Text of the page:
While the coronavirus is likely to severely affect all sorts of travel-related stocks, as well as companies that offer group gatherings, "stay-at-home" stocks with products and services consumers need won't be as affected. This is especially true for those businesses offering a low-cost, customer-friendly experience. In fact, these business may even thrive in the current environment.
T-Mobile (TMUS 1.21%) is one such company, and its stock, while down recently, is actually up for the year while the market is down significantly. If looking for something to buy amid the current panic-driven sell-off, T-Mobile may be looking especially good right now. Here's why.
No. 1: The Sprint merger was approved
T-Mobile and partner Sprint (S) had agreed to a merge all the way back in April of 2018. After a lengthy, uncertain, and drawn-out process, the companies finally received their sign-off to merge after winning in court against many states' attorneys general just last month.
The "new" T-Mobile, combined with Sprint, will be a formidable force in further shaking up the telecom space. By unifying T-Mobile's 600 MHz spectrum with Sprint's 2.5 GHz spectrum, T-Mobile plans on developing a premier 5G network that could leapfrog rivals AT&T (T 0.94%) and Verizon (VZ 0.47%), which have traditionally been known to offer higher-quality 4G.
That remains to be seen, as the 5G wars will take years to wage, but should T-Mobile even get its offering up to par, its lower costs for consumers and customer-friendly ethos are bound to take more market share.
No. 2: The stock is still cheap
Not only will the unifying of the two networks make the combined entity a stronger competitor, but the new T-Mobile will also realize some $43 billion in synergies after both companies merge. Management expects about two-thirds of those savings to come from the network side, with another one-third coming from back-office operations.
The combined company will need them. Sprint made little in the way of any operating profits over the past nine months, and Sprint also has a significant $37.3 billion in debt on its balance sheet. However, T-Mobile was able to recently renegotiate the deal, with Sprint majority owner Softbank (SFTB.Y -0.32%) agreeing to surrender 48.8 million shares because of Sprint's lackluster performance over that time. That means less dilution for T-Mobile shareholders.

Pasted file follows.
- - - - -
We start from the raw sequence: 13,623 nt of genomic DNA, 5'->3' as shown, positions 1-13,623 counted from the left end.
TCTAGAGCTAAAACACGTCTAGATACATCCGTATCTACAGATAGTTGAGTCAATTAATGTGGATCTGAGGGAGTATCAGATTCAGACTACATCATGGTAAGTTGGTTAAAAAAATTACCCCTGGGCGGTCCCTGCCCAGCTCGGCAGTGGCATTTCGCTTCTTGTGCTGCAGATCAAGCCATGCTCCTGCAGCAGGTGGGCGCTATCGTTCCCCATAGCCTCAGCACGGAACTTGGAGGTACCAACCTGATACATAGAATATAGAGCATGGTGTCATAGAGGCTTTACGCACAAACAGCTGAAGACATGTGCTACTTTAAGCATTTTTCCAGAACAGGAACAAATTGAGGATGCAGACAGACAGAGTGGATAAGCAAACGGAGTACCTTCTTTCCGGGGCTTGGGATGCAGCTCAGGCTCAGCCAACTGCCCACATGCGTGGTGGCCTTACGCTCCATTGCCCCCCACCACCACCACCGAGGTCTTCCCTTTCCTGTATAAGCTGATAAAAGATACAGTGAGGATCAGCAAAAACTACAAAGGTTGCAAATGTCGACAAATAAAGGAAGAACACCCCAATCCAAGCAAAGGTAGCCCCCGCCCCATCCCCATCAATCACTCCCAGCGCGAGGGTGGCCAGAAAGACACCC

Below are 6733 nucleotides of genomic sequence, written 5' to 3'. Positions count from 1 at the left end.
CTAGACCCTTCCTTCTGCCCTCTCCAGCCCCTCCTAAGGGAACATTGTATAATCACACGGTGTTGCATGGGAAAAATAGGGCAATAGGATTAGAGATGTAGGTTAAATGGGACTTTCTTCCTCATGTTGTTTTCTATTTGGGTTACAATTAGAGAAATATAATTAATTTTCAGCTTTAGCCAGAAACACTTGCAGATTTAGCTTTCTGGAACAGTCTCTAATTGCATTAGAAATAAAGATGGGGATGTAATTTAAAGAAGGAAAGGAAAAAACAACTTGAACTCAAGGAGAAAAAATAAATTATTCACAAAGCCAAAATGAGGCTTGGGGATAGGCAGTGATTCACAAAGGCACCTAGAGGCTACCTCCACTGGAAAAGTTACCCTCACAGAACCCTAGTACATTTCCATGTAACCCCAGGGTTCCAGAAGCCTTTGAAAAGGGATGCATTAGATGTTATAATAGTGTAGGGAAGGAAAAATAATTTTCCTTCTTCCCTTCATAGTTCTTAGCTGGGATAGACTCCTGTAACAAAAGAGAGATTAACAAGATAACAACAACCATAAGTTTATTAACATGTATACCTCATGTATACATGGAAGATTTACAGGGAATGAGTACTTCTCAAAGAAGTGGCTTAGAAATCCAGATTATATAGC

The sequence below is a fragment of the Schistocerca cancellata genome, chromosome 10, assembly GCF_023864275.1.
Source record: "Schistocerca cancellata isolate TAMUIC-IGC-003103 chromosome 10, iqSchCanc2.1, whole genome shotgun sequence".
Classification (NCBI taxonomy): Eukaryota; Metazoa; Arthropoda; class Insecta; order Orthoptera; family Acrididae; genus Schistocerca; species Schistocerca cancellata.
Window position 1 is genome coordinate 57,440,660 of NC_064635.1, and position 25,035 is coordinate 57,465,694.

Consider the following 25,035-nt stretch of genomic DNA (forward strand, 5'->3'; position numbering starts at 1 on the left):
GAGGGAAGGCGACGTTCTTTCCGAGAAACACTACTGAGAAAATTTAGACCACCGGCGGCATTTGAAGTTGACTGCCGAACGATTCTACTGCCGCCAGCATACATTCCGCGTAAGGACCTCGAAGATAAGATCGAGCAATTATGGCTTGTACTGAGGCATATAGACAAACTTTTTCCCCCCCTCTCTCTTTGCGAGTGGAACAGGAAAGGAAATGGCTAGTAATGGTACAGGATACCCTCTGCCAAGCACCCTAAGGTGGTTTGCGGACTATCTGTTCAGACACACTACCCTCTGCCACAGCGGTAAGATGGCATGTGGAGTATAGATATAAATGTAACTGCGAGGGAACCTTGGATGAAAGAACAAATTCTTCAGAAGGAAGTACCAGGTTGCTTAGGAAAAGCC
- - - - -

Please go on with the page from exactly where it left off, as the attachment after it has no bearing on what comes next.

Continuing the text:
Aside from Sprint, T-Mobile has been growing its profits rather strongly. On its last earnings call, the company forecast between $5.4 billion and $5.6 billion in 2020 free cash flow as a standalone entity. Though the stock initially surged after earnings, the coronavirus sell-off has brought it back down to less than 12 times those estimated cash flow levels.
With a healthy T-Mobile wringing more synergies out of the combined company, along with the upcoming sale of the Boost Mobile business and spectrum licenses to DISH Network (DISH 5.74%), T-Mobile should be able to become a very profitable company.
No: 3: It should weather, if not benefit from, coronavirus
Though many citizens may not be traveling anytime soon, T-Mobile's business shouldn't really be affected. After all, the last thing people might part with is their mobile phone plan, perhaps even more so than their residential broadband connection. Not only that, but as the lower-cost option of the three main players in wireless, should consumers become cost-conscious, they'll probably switch from one of the two larger players to T-Mobile, not the other way around.
In addition, T-Mobile management hinted at another "Un-Carrier moment" that could come near the end of the quarter, which is just three weeks away. An "Un-Carrier moment" is the name given to new and disruptive customer-friendly policies that T-Mobile has introduced over the years. These items include free talk, text, and 2G data in foreign countries, as well as "Binge On" unlimited low-res streaming, and the inclusion of all taxes and fees in customer bills.
A safe pick in a storm
For those looking for safe havens amid the coronavirus scare and commodity rout, going with a subscription-based, low-cost provider of essential consumer mobility services seems like one of the better choices today. And with a transformative merger making for a potentially much stronger competitor coming out the other side of this crisis, there could be plenty of upside for shareholders over the long term as well.